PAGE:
Can Kentucky pull it together or is destined for an early exit? Objectively, there isn’t a lot to be excited about with respect to Kentucky’s recent play. However, there are a few factors that make me think they’re going to reach the championship game on Sunday. First, they have an unmatched history in this event, and have been particularly good in Atlanta in the past. Second, they’ll have an overwhelming crowd advantage, as Big Blue Nation always descends upon the Georgia Dome in hordes. Third, they have a relatively easy draw. They avoid the Florida/Tennessee/Arkansas side of the bracket and should have only LSU and Georgia or Ole Miss standing between them and the title game. I’ll be surprised if they don’t make it there.

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SEC Tournament Preview: Who Will Be the Surprise Player in Atlanta?

Posted by Brian Joyce on March 12th, 2014

In anticipation of all the action at the Georgia Dome later this week, the SEC microwriters will be previewing the SEC Tournament by answering several of the key questions heading into the event in a roundtable format. Today’s burning question goes in depth on the individual performances we could see this weekend. After being snubbed for an All SEC first team selection in 2013, Marshall Henderson went on a tear through last year’s SEC tournament guiding Ole Miss to a surprise championship and claiming MVP. Who will be the surprise breakout player of this year’s tournament?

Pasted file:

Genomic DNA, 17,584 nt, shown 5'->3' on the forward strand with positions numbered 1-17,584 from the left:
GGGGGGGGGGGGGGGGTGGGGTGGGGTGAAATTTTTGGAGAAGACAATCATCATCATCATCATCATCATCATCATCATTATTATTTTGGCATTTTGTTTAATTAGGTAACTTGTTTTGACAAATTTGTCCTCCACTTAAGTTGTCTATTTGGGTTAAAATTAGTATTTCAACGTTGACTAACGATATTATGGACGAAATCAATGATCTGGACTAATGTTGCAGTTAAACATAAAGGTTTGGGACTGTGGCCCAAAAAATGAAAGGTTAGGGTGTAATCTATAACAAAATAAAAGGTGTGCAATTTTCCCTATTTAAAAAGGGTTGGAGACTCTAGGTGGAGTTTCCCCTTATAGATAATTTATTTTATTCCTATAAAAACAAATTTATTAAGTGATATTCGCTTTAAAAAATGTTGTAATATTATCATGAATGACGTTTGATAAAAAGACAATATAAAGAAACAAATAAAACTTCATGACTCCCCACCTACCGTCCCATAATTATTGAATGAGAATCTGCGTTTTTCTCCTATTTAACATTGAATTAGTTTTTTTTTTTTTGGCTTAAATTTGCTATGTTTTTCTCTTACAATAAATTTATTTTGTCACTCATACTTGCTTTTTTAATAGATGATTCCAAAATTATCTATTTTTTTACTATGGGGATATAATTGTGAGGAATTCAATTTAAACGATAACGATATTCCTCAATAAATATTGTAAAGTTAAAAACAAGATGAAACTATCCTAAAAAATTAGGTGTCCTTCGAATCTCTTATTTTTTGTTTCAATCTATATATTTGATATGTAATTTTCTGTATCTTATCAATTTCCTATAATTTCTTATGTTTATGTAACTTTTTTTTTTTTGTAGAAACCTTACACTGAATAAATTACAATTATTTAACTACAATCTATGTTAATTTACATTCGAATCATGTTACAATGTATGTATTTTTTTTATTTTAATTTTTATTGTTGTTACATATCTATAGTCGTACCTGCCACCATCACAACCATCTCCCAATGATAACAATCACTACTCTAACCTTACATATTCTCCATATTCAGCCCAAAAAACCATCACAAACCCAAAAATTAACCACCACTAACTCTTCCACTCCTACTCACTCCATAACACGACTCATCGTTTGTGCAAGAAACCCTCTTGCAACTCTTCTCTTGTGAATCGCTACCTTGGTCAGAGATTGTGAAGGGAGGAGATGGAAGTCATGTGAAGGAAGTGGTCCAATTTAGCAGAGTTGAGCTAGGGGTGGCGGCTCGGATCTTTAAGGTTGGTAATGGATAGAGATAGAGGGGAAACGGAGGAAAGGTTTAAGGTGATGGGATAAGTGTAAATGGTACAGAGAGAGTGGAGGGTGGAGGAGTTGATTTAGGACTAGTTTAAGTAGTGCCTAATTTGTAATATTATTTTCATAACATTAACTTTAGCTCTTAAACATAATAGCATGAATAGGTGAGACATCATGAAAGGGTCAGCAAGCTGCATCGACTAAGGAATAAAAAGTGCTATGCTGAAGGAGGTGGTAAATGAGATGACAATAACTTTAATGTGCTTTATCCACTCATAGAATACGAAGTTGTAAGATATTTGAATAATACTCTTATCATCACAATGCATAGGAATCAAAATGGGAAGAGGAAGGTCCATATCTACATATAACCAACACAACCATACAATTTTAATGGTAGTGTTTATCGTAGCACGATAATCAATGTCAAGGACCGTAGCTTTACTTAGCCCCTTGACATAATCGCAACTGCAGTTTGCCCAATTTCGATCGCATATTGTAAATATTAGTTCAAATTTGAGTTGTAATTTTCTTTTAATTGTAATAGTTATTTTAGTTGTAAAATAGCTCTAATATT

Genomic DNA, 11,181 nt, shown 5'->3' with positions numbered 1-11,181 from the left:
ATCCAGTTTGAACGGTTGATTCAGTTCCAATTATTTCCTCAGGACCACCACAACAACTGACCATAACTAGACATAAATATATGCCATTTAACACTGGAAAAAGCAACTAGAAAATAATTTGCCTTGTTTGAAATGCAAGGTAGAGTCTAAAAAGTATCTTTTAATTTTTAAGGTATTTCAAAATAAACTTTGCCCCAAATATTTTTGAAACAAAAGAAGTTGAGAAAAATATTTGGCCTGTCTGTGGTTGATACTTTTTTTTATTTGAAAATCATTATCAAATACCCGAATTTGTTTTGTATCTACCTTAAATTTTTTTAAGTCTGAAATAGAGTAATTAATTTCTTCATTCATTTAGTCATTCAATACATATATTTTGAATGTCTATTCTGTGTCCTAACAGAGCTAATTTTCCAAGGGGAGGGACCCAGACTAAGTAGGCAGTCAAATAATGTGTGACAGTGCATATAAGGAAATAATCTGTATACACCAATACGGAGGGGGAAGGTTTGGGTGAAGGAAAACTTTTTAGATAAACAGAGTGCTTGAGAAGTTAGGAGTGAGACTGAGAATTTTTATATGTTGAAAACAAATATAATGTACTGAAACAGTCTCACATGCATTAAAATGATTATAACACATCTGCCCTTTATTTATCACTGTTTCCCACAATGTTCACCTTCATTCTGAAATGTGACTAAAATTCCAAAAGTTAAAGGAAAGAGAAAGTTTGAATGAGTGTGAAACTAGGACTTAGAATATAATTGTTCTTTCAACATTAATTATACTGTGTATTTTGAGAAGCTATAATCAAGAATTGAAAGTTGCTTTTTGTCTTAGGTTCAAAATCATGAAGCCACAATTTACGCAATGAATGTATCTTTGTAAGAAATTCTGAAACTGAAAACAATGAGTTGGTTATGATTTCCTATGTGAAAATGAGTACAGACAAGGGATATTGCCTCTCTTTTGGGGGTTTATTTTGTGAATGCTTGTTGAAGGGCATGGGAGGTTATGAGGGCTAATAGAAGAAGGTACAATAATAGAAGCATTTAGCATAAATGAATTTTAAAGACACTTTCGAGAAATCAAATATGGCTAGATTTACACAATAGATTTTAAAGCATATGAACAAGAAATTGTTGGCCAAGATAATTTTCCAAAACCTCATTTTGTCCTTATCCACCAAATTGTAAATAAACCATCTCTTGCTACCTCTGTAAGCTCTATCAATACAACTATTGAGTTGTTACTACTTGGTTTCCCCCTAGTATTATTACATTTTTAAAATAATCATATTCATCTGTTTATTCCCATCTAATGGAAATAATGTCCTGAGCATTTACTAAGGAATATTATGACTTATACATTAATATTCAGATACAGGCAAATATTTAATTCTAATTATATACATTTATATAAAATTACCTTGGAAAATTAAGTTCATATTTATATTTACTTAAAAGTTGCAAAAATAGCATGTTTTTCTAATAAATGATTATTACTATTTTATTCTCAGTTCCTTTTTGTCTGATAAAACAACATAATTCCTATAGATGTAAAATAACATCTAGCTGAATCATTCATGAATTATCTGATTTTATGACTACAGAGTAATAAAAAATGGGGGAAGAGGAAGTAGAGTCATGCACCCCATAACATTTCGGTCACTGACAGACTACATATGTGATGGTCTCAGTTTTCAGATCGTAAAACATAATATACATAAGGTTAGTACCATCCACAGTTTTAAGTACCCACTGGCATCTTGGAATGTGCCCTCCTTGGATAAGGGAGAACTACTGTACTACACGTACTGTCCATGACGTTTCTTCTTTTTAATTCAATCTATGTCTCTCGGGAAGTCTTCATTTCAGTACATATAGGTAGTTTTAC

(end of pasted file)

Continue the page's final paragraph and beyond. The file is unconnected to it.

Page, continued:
Last year it was Marshall Henderson. Who will be the breakout player this season?  (US Presswire)

Last year it was Marshall Henderson. Who will be the breakout player this season? (US Presswire)

Christian D’Andrea (@trainisland): Georgia sophomore Kenny Gaines was the second-leading scorer for the third-best team in the SEC, but was completely snubbed by the media in this week’s All-SEC honors. In fact, Gaines may be the conference’s most overlooked guard. He’s hitting the SEC Tournament after averaging 18.6 points per game over his last seven and shooting a blistering 56.8 percent from long range over that span.  He could outshine players like Marshall Henderson, Jordan McRae, and Trevor Releford if he can carry his recent hot streak with him to Atlanta.

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SEC Tournament Preview: Which Coach Has the Most on the Line During This Postseason?

Posted by Brian Joyce on March 11th, 2014

In anticipation of all the action at the Georgia Dome later this week, the SEC microwriters will be previewing the SEC Tournament all week by answering several of the key questions heading into the event in a roundtable format. Today’s burning question has to do with the personalities on the sidelines. Postseason tournaments can make or break a coach’s reputation. Which coach has the most on the line during this postseason?